St Louis Day 4

I keep saying this… it was another long day.

In what seems like Groundhog Day, everything that was approved and voted upon on Monday also had to be voted upon on Tuesday. The same people voting on the same things… twice.

By now, you probably have read what happened:

  • The petitions related to the pension plans passed.
  • The traditional plan passed (405-395). There were a few amendments made but It still seems problematic.
  • The “Taylor” Disaffiliation Plan passed.

The question for us all, now, is “what does it all mean?

Before we adjourned, the Traditional Plan was referred to Judicial Council. That referral for declaratory decision (is it Constitutional) will happen April 23-25, 2019. The Committee, Chair, and Parliamentarian refused to let the Traditional Plan be divided for approval (divide the question). When it comes time to be reviewed by Judicial Council that becomes a pretty good argument for making the entire Traditional Plan inseverable. If any of it is unconstitutional, all of it is.

I cannot help but imagine that the disaffiliation plan that passed will be brought before Judicial Council, too.

All that means that we’ve probably just spent somewhere in the neighborhood of $5 million to learn a few things:

  • It is becoming increasingly difficult to operate in a global context without every part of our church having the freedom to adapt for context.
  • Our polity was written to keep us together, not break us apart. It was also written in a time that assumed a US-majority church with minor global representation.
  • It also assumes that people would come to the table with good intentions and a desire to move forward, together.
  • The people who have been bringing the major petitions for the past quadrennia–traditional plan, Plan UMC, etc keep having their plans ruled unconstitutional. Maybe it’s time to read our polity, especially our constitution, before submitting major changes to our polity. Also maybe it’s time to pay attention to the names that keep appearing on petitions that wind up unconstitutional.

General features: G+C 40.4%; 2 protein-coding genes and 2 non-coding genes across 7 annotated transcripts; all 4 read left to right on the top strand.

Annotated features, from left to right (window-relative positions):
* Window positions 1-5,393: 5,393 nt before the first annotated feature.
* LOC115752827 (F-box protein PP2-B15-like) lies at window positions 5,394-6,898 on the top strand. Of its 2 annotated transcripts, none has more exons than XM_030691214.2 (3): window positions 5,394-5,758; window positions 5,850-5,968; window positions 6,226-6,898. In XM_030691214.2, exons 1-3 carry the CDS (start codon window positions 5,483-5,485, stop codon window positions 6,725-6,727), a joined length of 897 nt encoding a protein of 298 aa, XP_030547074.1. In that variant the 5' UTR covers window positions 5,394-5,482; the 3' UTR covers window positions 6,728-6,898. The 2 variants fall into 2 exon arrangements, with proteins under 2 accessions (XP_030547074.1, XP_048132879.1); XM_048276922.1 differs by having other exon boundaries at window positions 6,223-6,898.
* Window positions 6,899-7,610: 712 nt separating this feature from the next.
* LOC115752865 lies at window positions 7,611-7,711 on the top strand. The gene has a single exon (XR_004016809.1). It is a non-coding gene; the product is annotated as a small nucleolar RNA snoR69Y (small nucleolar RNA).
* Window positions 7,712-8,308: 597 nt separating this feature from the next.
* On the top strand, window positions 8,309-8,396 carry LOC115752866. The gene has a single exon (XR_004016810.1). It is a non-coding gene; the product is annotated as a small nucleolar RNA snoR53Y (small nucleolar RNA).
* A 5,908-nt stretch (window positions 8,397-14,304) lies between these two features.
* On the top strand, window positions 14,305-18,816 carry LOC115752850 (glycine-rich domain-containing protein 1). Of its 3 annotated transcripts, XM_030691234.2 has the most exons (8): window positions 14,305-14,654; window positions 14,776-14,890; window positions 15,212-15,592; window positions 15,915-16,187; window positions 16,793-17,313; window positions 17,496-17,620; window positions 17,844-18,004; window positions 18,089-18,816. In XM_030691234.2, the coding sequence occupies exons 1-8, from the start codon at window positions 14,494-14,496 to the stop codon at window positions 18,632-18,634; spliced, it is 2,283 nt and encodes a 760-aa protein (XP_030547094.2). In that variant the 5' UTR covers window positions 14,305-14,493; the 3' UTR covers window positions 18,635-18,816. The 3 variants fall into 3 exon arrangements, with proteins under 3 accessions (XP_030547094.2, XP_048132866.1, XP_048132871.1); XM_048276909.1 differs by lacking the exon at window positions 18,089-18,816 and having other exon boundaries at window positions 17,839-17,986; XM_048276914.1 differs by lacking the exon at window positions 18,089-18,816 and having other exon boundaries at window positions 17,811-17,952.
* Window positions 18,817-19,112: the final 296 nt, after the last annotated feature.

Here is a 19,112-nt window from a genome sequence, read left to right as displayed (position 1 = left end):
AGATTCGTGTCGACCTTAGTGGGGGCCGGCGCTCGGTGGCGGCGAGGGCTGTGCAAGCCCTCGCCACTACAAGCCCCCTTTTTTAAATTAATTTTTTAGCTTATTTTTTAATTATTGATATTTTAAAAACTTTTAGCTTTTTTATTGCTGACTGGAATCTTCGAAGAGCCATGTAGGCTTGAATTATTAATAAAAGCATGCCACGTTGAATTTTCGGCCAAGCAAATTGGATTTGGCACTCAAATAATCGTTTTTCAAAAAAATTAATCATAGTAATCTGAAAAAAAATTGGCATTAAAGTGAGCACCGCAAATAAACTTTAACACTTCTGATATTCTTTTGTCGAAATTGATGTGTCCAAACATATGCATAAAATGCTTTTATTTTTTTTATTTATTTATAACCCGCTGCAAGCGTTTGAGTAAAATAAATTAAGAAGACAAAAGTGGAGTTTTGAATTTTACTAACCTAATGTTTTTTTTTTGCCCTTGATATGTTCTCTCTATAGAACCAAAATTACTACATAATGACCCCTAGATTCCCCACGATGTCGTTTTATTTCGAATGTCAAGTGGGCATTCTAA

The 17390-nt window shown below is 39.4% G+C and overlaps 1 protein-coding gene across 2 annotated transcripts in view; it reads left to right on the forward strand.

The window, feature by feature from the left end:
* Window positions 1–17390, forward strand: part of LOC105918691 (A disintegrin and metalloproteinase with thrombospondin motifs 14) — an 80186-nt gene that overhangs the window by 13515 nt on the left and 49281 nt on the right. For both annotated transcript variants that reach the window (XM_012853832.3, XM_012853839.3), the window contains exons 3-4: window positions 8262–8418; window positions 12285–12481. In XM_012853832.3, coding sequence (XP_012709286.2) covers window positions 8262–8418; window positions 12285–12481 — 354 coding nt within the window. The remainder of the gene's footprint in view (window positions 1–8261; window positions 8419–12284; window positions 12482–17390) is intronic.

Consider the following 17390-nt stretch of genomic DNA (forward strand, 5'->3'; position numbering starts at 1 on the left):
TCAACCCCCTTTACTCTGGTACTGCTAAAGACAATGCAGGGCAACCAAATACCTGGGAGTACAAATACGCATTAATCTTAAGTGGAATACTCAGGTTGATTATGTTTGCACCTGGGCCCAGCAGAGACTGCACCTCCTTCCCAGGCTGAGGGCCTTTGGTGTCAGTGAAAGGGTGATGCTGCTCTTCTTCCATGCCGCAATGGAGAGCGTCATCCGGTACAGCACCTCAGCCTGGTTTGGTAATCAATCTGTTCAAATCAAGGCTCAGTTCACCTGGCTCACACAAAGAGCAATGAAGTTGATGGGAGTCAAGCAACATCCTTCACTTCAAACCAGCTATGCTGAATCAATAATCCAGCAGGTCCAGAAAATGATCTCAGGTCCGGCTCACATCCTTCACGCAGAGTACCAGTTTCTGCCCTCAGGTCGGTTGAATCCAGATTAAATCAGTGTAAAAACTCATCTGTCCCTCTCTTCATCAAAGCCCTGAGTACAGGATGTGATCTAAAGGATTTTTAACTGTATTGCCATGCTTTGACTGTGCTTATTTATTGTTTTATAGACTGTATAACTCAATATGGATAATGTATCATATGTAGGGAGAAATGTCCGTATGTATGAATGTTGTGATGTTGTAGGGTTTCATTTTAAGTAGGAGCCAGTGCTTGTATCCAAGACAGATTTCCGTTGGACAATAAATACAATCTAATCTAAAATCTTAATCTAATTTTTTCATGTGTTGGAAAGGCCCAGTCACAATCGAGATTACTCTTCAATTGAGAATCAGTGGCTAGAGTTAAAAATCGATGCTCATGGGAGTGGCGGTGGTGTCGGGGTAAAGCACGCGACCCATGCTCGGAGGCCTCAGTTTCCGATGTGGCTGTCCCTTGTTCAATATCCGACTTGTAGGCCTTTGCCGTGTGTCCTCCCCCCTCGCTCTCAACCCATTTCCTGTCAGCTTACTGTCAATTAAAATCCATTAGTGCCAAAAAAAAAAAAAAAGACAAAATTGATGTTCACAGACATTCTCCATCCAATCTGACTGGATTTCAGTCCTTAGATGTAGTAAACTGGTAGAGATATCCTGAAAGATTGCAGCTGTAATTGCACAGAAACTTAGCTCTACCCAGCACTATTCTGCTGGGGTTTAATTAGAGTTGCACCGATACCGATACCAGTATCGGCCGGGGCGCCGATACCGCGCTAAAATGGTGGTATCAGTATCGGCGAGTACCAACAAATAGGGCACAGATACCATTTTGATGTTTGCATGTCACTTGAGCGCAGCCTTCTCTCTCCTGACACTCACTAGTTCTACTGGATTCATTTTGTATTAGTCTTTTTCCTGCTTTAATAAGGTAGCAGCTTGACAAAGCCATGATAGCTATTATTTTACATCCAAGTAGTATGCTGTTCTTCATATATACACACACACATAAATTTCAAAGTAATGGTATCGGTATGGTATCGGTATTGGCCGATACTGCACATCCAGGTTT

• Finally, for the record, we need to own that a flawed, incomplete plan for unity that could not make it through the Commission nor the Council of Bishops on its own merits is what became the petition that passed (and presumably will be declared unconstitutional a 4th time). It’s well-documented elsewhere how this sketch was included as a third proposal from the COWF.

So, what’s next? I think we wait and see, from a denominational perspective. There’s a conservative group that is meeting in a week. They said prior to St. Louis they are exiting unless the traditional passed unamended. It passed but amended and with questionable constitutionality. We’ll see. The Western Jurisdiction read a statement that says a lot without saying anything definitive other than they will continue doing ministry as they have been. Adam Hamilton has also said via Twitter that he is speaking with Bishops and other church leaders about what happens next. He suggested a meeting would happen after Easter.

I also think it is worth watching what the church does with the referral motion regarding alleged unethical activity–vote buying and bribery. I’ve heard rumors of this off and on since I was in seminary. Is there evidence? Can any connections be made? Who knows.

From a local church ministry perspective, all I can say is continue to serve God, see the world as your parish, and care for each other. Love and worship God. Tend to those who are hurting, especially those who sting a little more sharply today. Also, pay attention to help any who feel vindicated by the decision of this week–that we help remind folk of our essential unity in Christ. There were no winners this week.

Our bishop said it better than I: https://vimeo.com/320071023

Also, I witnessed and was moved by this singing last night. Check it out.

Singing post- GC

Finally, watch how you are investing your time. A dear clergy colleague had a birthday yesterday. While I missed that we were having a delegation meal, I went with others and celebrate her life and ministry after we concluded. It was life-giving.